Erin Johns Speese Author of Evaluating Organization Development
FEATURED AUTHOR

Erin Johns Speese

Visiting Assistant Professor
Duquesne University

I am currently a Visiting Assistant Professor at Duquesne University, and I received my Ph.D. in Literature, specializing in Twentieth-Century British and American Literature, from West Virginia University. I explore the ways British and American Modernist writers, twenty-first-century public intellectuals, and nineteenth- and twentieth-century scientists courted visibility within their disciplines while also subverting them. Please visit my website at https://erinkjohnsspeese.com.

Biography

I am currently a Visiting Assistant Professor at Duquesne University, and I received my Ph.D. in Literature, specializing in Twentieth-Century British and American Literature, from West Virginia University.

Areas of Research / Professional Expertise

    As a researcher, I’m interested in thinking about the ways British and American Modernist writers, twenty-first-century public intellectuals, and nineteenth- and twentieth-century scientists simultaneously courted visibility within their disciplines while subverting them at the same time.  To that end, Gender and the Intersubjective Sublime in Faulkner, Forster, Lawrence, and Woolf examines the ways that modernist novelists situated themselves in the literary tradition of the sublime while also rewriting its basic tenets, promoting emotion over reason as a way to challenge patriarchal thinking.  In my second project, Writing the Body Invisible: Female Public Intellectuals and the Navigations of the Corporeal Body, I explore the way female public intellectuals, especially women of color, must court visibility through their physical, corporeal bodies, highlighting the ways women’s bodies are always linked to their intellectual achievements.  Public intellectuals like Chimamanda Ngozi Adichie and Roxanne Gay become visible by using the body as a rhetorical tool that makes their intellectual work visible to society.  Chemical Feminism: Women’s Rhetoric in Scientific Writing, a future project, I examine the way female scientists, especially chemists, used scientific discourse through both public academic writing and textbook as a way to subtly interject feminist ideals and principles.  Often, their scientific pedagogies and theories reflected their gendered experiences found in their autobiographical works.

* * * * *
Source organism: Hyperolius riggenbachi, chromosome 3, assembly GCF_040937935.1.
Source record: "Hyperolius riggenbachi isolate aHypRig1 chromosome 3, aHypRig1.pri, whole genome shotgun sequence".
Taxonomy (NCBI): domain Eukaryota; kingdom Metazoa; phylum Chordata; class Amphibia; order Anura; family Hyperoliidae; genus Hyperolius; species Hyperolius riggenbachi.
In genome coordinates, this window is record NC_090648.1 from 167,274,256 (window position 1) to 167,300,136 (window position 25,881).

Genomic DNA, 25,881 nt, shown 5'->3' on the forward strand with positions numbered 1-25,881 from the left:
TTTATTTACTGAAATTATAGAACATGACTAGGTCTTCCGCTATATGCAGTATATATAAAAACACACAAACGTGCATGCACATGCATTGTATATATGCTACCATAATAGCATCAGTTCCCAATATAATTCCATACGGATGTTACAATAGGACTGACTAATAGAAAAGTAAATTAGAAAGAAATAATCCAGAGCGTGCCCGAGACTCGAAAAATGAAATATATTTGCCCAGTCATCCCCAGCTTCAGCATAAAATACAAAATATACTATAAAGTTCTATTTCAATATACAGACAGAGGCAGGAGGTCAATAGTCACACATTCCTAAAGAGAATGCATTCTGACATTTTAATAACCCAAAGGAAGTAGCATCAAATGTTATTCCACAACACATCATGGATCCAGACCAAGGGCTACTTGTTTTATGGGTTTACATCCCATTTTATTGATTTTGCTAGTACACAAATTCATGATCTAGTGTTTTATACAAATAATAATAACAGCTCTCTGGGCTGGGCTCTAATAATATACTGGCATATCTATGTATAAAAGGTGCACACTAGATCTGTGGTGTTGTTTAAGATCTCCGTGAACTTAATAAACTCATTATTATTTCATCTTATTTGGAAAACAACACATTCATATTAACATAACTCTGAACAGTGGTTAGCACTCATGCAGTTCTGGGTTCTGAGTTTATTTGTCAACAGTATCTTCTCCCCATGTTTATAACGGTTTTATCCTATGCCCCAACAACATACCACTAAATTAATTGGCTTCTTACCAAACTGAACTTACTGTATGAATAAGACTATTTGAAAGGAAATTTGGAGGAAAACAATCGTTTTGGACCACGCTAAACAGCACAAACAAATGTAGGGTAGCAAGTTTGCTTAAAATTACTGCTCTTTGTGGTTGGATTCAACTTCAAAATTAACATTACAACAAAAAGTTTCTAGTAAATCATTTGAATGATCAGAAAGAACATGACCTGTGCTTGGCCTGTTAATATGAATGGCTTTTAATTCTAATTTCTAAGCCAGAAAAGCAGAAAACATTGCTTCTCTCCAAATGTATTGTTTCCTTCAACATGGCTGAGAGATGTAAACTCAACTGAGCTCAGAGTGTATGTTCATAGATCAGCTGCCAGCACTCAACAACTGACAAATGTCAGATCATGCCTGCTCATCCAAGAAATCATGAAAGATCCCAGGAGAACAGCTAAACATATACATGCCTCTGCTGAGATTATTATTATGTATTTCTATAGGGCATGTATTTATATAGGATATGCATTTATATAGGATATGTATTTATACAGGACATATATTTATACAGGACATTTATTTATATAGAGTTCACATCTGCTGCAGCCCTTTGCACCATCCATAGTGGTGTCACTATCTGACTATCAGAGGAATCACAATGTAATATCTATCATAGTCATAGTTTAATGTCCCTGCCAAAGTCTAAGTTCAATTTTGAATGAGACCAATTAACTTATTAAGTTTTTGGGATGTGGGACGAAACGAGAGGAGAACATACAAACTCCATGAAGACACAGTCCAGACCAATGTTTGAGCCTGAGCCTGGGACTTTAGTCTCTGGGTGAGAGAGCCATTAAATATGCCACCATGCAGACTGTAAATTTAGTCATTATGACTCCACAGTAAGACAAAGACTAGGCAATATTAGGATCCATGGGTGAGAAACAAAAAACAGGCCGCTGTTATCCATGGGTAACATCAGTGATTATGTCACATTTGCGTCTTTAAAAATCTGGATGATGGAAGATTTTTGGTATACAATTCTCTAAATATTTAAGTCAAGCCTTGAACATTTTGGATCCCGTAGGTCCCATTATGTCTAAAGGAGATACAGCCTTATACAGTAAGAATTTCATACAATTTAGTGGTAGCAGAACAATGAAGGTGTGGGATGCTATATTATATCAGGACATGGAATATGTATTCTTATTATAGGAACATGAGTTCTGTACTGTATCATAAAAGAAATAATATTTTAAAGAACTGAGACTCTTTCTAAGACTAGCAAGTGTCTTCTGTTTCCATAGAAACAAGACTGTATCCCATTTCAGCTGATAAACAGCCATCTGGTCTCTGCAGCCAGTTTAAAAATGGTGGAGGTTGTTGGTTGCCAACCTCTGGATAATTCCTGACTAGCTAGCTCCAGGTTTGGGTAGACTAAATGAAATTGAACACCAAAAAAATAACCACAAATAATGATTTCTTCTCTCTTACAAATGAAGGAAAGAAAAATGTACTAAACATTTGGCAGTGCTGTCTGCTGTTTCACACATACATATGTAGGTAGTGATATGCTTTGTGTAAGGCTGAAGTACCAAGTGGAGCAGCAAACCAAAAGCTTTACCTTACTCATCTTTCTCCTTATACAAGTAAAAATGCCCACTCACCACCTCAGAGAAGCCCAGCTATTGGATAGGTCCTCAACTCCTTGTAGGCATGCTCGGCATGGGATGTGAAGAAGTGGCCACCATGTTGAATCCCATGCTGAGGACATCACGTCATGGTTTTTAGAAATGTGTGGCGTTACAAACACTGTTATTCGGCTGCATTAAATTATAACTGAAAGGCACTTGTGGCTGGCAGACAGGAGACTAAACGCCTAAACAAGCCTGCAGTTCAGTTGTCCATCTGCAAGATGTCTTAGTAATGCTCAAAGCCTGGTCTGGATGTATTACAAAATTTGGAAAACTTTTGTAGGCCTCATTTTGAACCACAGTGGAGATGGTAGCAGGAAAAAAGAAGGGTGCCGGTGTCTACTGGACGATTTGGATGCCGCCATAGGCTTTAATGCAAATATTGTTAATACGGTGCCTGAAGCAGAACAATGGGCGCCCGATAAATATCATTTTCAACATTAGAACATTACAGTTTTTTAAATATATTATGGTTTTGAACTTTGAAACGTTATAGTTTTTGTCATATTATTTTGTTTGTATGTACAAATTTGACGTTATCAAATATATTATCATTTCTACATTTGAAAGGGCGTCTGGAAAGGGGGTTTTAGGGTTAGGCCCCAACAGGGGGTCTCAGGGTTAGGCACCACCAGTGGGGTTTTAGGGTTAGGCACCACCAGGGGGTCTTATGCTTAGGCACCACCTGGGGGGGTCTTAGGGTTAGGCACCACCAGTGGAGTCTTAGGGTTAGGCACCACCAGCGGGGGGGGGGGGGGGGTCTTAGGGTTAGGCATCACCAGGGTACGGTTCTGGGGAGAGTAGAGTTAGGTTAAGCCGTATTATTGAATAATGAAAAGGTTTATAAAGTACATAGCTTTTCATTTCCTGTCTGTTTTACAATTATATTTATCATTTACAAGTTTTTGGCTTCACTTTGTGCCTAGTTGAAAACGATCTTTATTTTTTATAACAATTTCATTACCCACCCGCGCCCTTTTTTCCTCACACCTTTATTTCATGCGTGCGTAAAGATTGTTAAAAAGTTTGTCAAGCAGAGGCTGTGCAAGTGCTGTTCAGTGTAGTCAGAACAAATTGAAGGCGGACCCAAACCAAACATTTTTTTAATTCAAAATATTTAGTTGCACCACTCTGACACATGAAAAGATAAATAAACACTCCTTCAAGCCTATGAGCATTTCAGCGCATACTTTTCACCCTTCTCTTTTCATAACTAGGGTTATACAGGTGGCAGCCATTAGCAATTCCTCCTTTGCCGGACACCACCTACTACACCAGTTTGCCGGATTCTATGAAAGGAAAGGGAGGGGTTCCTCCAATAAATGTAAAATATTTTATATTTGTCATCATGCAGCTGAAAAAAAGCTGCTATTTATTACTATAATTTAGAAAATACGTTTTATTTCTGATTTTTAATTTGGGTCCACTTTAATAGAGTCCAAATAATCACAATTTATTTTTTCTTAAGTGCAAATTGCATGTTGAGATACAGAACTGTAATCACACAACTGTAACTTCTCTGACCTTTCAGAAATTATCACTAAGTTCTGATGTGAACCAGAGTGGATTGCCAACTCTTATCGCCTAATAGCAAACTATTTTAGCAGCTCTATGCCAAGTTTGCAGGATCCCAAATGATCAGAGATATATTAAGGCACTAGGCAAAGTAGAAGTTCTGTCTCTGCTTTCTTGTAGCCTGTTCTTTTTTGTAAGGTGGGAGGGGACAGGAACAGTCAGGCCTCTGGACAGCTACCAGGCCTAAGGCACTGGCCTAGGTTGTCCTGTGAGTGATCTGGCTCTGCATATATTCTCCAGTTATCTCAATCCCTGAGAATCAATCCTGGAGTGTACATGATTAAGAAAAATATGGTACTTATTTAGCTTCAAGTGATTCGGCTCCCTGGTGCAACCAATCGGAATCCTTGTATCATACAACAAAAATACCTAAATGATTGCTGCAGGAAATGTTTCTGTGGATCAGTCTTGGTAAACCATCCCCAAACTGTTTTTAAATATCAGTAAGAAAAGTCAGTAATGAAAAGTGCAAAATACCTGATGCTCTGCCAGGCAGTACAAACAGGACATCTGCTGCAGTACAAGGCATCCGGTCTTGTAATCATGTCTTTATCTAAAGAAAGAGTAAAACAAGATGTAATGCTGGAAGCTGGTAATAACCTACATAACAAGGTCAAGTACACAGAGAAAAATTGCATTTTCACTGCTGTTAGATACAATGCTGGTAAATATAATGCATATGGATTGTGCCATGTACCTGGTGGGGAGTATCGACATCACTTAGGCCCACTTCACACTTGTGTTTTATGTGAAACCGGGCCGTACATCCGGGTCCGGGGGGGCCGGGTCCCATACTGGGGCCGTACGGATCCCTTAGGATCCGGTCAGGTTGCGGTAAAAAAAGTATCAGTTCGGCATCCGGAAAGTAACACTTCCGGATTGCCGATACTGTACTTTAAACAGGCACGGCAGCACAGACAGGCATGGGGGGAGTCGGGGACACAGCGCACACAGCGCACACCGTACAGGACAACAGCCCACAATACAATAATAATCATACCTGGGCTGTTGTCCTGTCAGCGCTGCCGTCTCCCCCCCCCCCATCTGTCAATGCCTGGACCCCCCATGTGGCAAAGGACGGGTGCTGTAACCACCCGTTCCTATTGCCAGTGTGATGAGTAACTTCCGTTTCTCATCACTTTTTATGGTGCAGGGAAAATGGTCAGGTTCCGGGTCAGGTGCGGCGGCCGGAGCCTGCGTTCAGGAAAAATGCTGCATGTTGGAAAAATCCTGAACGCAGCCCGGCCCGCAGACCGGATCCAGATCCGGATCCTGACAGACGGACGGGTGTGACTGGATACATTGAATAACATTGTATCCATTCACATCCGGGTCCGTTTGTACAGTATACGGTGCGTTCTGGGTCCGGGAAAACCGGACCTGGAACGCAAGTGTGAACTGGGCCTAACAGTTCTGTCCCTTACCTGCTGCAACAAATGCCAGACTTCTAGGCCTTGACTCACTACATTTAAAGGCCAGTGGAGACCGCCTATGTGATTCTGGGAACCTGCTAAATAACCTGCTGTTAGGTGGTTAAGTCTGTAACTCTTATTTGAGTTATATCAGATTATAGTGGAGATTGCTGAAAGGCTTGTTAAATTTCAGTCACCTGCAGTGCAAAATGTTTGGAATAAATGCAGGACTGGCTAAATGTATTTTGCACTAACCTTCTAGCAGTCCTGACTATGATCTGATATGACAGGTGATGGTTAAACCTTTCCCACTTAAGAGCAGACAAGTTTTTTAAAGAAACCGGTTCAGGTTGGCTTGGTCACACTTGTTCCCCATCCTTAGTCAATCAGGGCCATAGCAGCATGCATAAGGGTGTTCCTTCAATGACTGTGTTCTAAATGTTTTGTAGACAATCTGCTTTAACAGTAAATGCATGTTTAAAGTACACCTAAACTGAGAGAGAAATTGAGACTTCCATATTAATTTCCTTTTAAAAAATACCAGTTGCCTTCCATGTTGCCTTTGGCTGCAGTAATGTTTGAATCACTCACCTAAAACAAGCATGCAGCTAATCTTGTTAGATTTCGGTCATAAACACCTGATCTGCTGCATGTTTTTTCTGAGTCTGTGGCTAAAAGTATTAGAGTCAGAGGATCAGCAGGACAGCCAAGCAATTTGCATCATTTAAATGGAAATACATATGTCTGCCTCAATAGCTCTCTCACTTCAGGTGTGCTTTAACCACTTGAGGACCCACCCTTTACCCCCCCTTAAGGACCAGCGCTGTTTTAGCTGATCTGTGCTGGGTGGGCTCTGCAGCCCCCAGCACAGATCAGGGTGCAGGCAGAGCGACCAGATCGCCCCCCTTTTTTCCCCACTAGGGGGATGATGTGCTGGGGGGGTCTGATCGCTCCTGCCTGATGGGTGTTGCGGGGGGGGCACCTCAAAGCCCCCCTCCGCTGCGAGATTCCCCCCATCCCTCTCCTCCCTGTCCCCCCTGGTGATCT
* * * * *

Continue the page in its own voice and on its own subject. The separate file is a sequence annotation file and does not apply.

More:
Websites

Books

Featured Title
 Featured Title - Gender and the Intersubjective Sublime in Faulkner, Forster, Lawrence, and Woolf - 1st Edition book cover

Articles

Rhizomes

“Aren’t We Guilty Too?: The Censorship of D.H. Lawrence in the Ivory Tower"


Published: Jan 01, 2014 by Rhizomes
Authors: Erin K. Johns Speese
Subjects: Literature, Law, Gender & Intersectionality Studies

This article examines the history of censorship regarding D.H. Lawrence, especially in terms of the novel Lady Chatterley's Lover. In particular, the article draws on the censorship trial and Kate Millett's critiques of Lawrence to rethink the ways censorship is enacted in the academy.

Prose Studies: History, Theory, Criticism

“‘Our feelings become impressed with the grandeur of Omnipotence’..."


Published: Jan 01, 2013 by Prose Studies: History, Theory, Criticism
Authors: Erin K. Johns Speese
Subjects: Literature

“‘Our feelings become impressed with the grandeur of Omnipotence’: Mary Somerville’s Feminine Scientific Sublime" examines the ways Mary Somerville employed the sublime in her scientific writing, revealing the complex relationship between literature and science during the nineteenth century.

Work of Romanticism: Proceedings from the 2008 International Conference on Romanticism

“Raping Prejudice: Mary Hays’s The Victim of Prejudice, Gender, and Rape”


Published: Jan 01, 2011 by Work of Romanticism: Proceedings from the 2008 International Conference on Romanticism
Authors: Erin K. Johns Speese
Subjects: Literature, Gender & Intersectionality Studies

This article examines the way gender and rape are presented in Mary Hays's The Victim of Prejudice, particularly the ways emotional and mental violation parallel physical violation in the novel.

No Country for Old Men: From Novel to Film

“A Flip of the Coin: Gender Systems & Female Resistance in the Coen Brothers..."


Published: Jan 01, 2009 by No Country for Old Men: From Novel to Film
Authors: Erin K. Johns Speese
Subjects: Literature, Film and Video, Gender & Intersectionality Studies

“A Flip of the Coin: Gender Systems and Female Resistance in the Coen Brothers’ No Country for Old Men" examines the way gender, especially female resistance, appears in the movie, No Country for Old Men.

Gilmore Girls and the Politics of Identity: Essays on Family and Feminism in the Television Series

“Welcome to Stars Hollow: Gilmore Girls, Utopia, and the Hyperreal"


Published: Jan 01, 2008 by Gilmore Girls and the Politics of Identity: Essays on Family and Feminism in the Television Series
Authors: Erin K. Johns and Kristin Smith

This article analyzes the way the hyperreal appears in Gilmore Girls' configuration of utopia in the pilot episode.